Author: Haruki Murakami
Translated by: Jay Rubin and Philip Gabriel
Release Date (US): October 25, 2011
While 1Q84 has its flaws, it is a compelling read of strangeness of a variety that only Murakami can pull off convincingly. Two characters, Aomame (Which means “green peas” in Japanese) and Tengo, are dragged unwittingly into the world of 1Q84, a world of two moons and Little People, a world similar to their own, but with differences that can be deadly. Murakami’s ability to weave the bizarre together with character development and portrayals is a hallmark of his fiction style à la Kafka on the Shore — you are forced, as the characters are, to accept the weirdness without additional explanation.
Of all of the Murakami I have read which, to be upfront, is most of his novels but very few of his short story collections, this was by far the most solid. I feel that he likes to show the reader the strange and unreal, but doesn’t even attempt to explain it or justify its existence in “our world”. Strange things happen, and his characters are usually undaunted by the weirdness and accept it as fact. Here Aomame and Tengo begin to realize something has gone wrong, and they do not accept it as their fate. In many of his other works the characters are unrealistic in their placidity, and perhaps in some of the stories that is the point, but Aomame (the efficient assassin) and Tengo (the writer who helps a young girl tell her story of a strange world and somehow brings it into being) do not accept that they may be stuck in a parallel world, but want to find each other and find a way out.
Murakami likes to play with words and worlds and mold them into his stories. He is a wordsmith in the truest way and I easily get sucked into his stories. He isn’t for the faint of heart reader, and this story is certainly going to be an undertaking at over 900 pages. It is an epic read, but you won’t feel at the end that time was wasted. That is not to say there aren’t passages that are agonizingly slow; as always, you will read at the pace Murakami wants you to read. I would suggest that perhaps this shouldn’t be your first foray into his prose, that he is an acquired taste. However, if you aren’t turned off by visits to the cat town or a world with two moons or the mystery of the dangerous Little People and their air chrysalis, you will definitely enjoy this story.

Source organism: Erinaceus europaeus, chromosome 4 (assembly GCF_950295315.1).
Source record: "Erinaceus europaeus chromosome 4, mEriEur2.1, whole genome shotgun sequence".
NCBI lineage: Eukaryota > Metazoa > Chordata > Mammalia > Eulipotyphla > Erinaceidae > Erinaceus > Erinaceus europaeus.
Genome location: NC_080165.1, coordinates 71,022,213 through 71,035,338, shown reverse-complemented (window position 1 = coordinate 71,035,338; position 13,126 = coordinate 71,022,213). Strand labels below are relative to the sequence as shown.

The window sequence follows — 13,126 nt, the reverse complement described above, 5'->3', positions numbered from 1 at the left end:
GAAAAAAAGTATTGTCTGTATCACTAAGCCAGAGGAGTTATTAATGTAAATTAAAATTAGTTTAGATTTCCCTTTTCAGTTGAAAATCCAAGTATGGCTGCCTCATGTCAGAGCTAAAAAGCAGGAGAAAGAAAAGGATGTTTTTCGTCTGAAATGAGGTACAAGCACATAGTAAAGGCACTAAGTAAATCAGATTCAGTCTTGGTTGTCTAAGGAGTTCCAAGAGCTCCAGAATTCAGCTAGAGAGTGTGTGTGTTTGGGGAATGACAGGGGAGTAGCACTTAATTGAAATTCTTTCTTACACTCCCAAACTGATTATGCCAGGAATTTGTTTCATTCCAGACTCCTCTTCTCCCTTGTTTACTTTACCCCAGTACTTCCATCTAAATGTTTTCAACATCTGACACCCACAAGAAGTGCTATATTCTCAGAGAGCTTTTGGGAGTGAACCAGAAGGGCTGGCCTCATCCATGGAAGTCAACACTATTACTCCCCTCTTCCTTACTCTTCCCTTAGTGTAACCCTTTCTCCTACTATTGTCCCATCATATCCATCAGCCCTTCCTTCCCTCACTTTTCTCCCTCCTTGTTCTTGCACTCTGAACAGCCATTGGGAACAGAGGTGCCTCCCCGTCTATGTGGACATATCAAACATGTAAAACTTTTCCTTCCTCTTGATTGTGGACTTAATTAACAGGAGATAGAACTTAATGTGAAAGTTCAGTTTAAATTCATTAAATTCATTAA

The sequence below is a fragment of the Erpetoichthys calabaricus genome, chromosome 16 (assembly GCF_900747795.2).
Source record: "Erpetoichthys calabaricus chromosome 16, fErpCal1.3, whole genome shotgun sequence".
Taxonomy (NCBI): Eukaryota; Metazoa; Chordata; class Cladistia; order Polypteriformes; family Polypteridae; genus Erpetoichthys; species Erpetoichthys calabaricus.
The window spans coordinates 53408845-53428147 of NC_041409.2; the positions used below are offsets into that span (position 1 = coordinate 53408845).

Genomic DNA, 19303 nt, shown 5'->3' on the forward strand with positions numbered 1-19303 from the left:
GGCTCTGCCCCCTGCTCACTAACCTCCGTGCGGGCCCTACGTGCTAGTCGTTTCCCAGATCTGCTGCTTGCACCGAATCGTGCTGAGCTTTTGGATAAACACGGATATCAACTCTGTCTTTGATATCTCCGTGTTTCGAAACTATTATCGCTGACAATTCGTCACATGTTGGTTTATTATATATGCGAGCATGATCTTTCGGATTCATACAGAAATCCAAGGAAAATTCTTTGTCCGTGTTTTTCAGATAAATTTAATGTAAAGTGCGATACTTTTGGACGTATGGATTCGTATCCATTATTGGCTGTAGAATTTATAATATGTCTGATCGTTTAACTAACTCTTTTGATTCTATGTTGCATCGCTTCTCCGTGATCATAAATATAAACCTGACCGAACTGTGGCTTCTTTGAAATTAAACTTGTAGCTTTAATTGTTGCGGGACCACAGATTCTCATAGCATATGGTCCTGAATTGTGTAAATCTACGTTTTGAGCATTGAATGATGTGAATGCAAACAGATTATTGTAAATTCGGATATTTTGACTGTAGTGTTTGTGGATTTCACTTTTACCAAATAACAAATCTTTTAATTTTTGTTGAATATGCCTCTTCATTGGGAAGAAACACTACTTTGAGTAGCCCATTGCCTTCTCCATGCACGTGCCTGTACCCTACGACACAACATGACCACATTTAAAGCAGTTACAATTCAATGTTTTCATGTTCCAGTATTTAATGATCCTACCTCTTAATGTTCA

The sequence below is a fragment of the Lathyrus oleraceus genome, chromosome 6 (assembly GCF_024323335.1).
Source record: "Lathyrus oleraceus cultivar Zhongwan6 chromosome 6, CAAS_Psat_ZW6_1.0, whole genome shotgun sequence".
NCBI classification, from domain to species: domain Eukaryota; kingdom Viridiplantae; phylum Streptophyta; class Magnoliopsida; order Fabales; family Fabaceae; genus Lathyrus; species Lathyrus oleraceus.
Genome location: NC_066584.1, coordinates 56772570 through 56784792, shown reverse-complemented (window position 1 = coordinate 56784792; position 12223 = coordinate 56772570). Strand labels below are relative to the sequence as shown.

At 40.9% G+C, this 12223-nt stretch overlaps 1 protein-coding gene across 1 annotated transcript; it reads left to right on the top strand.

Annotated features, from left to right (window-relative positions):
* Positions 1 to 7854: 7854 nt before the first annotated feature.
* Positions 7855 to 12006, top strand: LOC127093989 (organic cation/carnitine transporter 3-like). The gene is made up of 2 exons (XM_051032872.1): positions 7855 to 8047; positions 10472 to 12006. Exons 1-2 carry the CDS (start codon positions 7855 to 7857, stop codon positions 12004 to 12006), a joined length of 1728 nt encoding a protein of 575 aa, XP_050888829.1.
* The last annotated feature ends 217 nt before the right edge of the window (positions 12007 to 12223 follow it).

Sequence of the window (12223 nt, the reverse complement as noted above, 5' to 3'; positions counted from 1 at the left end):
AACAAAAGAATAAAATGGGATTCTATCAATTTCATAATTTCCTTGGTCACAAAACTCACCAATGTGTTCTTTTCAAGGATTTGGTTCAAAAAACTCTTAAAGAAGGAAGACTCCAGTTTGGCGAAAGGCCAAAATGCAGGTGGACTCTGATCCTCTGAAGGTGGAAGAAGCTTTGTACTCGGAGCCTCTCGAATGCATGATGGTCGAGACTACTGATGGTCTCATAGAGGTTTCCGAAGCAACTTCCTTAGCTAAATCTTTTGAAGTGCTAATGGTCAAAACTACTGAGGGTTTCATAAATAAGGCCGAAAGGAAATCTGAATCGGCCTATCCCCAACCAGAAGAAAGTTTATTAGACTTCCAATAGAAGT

With 1Q84, as with many of Murakami’s novels, you must have patience and see the story through to the end. Sometimes this will seem agonizingly slow, but this is a story that will linger with you after you have finished reading. Haruki Murakami is a master. He tells a love story without being sappy or predictable. He tells a supernatural mystery without condescending. If you are looking for an interesting out-of-the-ordinary read, this would be what I would recommend. In fact, I cannot think of one of Murakami’s novels I wouldn’t recommend.